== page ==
Still, the National Gallery specified Tennessee Pink marble for the garden when it solicited bids in 1997. Tompkins, which had also been the contractor for the East Building, bid even though company officials knew it might be difficult to get the stone, Hunsberger said.

But even before making the formal bid, Tompkins contacted the company that controlled the quarry that had produced the stone for the other two buildings, Tennessee Valley Marble Inc. of Friendsville, just outside Knoxville.

The company, which also quarried limestone in Alabama, was getting back into the marble business, and wanted to take on the job in part to prove that it could provide enough marble for big projects.

Dennis Marsh, operations manager for Tennessee Valley Marble, explained that the privately owned company was formed in 1994 to begin producing marble, mostly for renovation jobs. At first, most of the stone came from unfinished, already quarried blocks available in the region, purchased from quarry owners.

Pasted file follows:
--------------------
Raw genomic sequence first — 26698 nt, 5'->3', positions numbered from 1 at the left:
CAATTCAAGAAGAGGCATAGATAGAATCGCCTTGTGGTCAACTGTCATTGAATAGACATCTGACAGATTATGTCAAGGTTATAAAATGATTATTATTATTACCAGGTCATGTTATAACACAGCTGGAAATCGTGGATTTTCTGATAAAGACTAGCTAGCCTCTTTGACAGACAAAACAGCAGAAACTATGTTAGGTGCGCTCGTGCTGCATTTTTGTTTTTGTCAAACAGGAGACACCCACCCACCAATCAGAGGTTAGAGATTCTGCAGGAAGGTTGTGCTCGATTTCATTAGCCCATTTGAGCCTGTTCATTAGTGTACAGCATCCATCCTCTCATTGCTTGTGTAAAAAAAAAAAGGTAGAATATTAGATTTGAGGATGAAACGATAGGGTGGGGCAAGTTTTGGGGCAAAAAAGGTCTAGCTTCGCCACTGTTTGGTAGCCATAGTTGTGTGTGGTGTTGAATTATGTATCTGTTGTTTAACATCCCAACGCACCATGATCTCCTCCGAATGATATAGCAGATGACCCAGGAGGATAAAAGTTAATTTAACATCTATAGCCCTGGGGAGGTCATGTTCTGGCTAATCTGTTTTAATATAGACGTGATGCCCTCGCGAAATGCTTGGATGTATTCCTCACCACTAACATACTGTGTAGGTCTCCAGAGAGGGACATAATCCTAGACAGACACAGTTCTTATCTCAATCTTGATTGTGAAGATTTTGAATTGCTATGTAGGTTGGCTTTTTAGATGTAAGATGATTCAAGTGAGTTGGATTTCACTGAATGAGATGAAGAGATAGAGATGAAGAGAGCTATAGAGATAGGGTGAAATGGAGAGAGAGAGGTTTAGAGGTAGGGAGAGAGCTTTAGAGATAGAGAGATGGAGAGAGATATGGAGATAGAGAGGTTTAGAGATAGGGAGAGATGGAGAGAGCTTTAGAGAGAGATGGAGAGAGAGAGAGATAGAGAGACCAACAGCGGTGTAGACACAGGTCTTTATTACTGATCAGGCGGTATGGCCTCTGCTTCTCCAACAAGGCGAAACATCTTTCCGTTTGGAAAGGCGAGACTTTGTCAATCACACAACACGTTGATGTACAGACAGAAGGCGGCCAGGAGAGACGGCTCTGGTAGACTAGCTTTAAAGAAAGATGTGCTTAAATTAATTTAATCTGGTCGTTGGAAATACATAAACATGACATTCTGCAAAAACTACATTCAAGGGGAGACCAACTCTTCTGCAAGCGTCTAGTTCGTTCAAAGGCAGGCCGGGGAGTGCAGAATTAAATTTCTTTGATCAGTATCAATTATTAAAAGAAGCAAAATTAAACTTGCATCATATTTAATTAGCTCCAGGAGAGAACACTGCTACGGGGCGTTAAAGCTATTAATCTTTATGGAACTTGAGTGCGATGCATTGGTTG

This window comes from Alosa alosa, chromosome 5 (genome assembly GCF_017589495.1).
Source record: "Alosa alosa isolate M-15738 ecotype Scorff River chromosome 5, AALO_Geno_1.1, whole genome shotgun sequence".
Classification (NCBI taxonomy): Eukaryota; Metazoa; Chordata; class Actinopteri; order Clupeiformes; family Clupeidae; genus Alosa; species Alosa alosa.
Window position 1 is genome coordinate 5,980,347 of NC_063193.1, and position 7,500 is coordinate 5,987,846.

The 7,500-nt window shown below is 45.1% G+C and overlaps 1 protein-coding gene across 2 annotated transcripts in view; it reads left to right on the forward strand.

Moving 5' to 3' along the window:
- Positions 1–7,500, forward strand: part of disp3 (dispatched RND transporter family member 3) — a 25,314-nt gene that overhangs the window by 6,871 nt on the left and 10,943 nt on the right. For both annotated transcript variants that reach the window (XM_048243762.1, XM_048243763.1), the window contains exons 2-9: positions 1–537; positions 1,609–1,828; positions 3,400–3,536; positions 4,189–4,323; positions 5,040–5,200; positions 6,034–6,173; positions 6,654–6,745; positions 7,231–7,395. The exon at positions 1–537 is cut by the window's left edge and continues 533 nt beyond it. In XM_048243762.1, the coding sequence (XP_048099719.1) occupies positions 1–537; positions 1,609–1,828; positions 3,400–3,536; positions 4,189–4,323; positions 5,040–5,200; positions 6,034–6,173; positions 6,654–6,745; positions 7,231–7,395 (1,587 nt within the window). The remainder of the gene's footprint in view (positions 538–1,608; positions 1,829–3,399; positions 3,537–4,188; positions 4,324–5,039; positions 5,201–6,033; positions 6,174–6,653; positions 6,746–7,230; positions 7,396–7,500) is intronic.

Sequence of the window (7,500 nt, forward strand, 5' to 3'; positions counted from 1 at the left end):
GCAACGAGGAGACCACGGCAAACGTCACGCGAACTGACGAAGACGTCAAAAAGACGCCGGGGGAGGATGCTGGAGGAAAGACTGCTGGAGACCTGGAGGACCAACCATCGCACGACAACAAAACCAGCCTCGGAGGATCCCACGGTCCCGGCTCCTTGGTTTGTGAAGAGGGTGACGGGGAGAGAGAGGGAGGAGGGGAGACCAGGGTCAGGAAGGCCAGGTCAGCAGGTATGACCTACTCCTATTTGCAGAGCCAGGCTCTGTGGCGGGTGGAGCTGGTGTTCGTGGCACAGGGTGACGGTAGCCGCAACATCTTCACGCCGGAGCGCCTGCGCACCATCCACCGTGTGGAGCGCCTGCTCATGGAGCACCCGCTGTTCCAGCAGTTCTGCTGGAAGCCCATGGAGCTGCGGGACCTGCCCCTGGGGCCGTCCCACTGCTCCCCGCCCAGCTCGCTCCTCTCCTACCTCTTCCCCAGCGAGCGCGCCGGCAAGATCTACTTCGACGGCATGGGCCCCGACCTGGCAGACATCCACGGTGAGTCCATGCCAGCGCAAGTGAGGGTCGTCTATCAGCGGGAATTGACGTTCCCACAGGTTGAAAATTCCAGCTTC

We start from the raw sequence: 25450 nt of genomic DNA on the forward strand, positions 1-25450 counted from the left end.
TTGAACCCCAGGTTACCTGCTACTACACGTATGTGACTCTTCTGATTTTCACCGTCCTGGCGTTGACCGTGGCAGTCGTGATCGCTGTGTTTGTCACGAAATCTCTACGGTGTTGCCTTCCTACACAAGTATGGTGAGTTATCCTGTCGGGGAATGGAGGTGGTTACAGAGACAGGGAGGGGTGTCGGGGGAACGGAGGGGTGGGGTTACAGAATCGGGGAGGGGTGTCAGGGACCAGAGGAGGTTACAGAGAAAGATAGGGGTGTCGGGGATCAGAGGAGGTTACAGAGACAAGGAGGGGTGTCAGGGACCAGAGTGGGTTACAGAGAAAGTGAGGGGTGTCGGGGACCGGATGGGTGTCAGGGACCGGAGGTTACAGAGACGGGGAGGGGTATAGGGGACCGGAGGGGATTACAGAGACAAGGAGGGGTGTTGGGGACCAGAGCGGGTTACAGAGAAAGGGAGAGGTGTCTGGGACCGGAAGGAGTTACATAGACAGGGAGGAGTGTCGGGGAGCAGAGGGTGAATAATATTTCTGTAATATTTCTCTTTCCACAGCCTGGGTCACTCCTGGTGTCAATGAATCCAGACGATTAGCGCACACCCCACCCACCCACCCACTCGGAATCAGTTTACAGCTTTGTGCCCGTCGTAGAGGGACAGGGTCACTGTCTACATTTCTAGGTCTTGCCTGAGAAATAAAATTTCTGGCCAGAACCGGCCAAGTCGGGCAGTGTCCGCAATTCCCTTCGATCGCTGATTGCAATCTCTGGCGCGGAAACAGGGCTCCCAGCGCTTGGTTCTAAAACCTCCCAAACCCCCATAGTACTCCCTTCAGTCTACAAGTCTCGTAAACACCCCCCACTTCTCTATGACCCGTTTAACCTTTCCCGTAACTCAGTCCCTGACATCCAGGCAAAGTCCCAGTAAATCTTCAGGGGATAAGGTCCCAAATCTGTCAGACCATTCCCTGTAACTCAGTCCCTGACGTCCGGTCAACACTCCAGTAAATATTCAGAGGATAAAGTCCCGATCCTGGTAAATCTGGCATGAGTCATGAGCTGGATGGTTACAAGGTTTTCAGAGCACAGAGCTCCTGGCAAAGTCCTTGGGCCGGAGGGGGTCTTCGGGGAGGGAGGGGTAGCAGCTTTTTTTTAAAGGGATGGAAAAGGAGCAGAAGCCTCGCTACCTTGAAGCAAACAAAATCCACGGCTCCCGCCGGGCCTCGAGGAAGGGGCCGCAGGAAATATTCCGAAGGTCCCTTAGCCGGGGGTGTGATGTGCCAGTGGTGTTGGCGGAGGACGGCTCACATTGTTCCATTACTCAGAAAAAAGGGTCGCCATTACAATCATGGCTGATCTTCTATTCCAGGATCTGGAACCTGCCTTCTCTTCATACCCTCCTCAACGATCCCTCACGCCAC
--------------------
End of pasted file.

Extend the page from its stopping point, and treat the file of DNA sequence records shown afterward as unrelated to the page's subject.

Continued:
Hunsberger and Campioli both made several visits to Tennessee Valley's Alabama plant in 1997 to determine whether the company and its stone met their standards, and in 1998 to oversee details. They examined samples of stone, both wet and dry, to see the full range of colors. (The stone is most colorful when it's wet.) Tennessee Pink's shades range from pale pink through tones of brown to a darkish color known as cedar.

As they looked at samples one day in 1998, Campioli said, "it became evident that we were really going to be tight on good clear pink stone."

The idea arose -- no one recalls exactly who came up with it first -- of using all cedar-colored marble on the garden's terrace walls. "It would free up a lot of the really clear stone" for some of the other structures that ring the garden, Campioli said.

"The really positive thing, when we left that day, was that we had fairly good assurance that there was enough to really do the job."

But there were other technical problems. Although Tennessee Valley already owned much of the state's marble, bought block by block, "for this project, they realized they would have to open another quarry or two. They invested a lot of money upfront before this job was ever bid," Hunsberger said.